Saturday, June 17, 2006

Movie Log: Kiki's Delivery Service

Today was Young Witches Day at La Casa de Wheeler: Boys' Movie Saturday featured Kiki's Delivery Service (part of our leisurely stroll through the movies of Hayao Miyazaki), and I also read Terry Pratchett's upcoming Discworld novel Wintersmith (which features Tiffany Aching).

I won't talk much about Wintersmith (it's a new Pratchett novel; it's good -- take that as written), but I was impressed again at how even his "good guys" (the characters he clearly likes the most, has invested a lot of time and thought into, and possibly reflect some of his ideas and world-view) like Sam Vimes and, in this book, Granny Weatherwax, aren't necessarily nice people. So many popular writers -- who I will resolutely refuse to name -- turn their favorite characters into avatars of wonderful specialness, refusing to let them do anything bad or have anything bad happen to them, that it's very refreshing to realize that no one in his right mind would ever want to meet Granny Weatherwax unless some horrible Story-based death was coming up fast on the inside. Tiffany is a bit nicer, but she's still not the generic Magical Girl that she would have inevitably turned into in a lesser writer's hands. Great work all 'round.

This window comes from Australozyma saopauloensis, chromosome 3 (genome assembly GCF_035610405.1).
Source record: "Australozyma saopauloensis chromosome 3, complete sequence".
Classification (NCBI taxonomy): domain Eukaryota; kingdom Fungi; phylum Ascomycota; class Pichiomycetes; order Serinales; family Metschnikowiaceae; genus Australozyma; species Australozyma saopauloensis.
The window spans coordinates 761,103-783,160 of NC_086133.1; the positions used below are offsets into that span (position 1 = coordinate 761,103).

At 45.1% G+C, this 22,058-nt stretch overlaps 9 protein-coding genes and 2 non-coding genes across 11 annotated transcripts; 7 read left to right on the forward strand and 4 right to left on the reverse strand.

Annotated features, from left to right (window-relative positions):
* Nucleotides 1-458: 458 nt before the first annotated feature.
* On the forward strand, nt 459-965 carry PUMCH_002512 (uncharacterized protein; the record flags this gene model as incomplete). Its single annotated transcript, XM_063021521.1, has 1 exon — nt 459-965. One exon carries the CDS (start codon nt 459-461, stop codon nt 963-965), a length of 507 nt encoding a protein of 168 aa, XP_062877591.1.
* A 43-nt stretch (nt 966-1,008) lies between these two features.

Kiki's Delivery Service (from 1989) is part of what I'm now thinking of as Miyazaki's "Mediterranean Period" (with Porco Rosso, his 1992 movie), though some of the architecture looks more Northern European. That's mostly from the look of the scenery and some of the buildings; the setting is kept vague -- we don't know where the story takes place or even when. It looks vaguely like the 1930s, with big cars and giant blimps. A young witch sets out to find her place in the world at age thirteen, moves into a strange city for her requisite "year of training" (though it's clear that nobody is actually going to train her; the point is to find out herself who she is and what she can do), and has some generally mild adventures. It's not a heavily plotted movie -- something it apparently has in common with Miyazki's immediately preceding movie, My Neighbor Totoro -- but it moves along just fine on character interactions and visual imagery. (It will be nice when the US animation industry is large and mature enough to create a movie like this.) Perhaps the highest praise I can give it is by saying it's a thinly-plotted movie centered on a girl, her cat, and the boy she's not sure if she likes, and my two sons (ages eight and five and notoriously squirmy) enjoyed it from beginning to end, and stayed on the couch almost the entire time. Miyazaki just makes movies that are a joy to watch and experience; I wish he had a dozen more that I hadn't seen yet. At this point, I'm left with Princess Mononoke, Totoro and Howl's Moving Castle -- though, from IMDB, it looks like there are various short films and miscellaneous early middle-of-series things that I might need to eventually track down.

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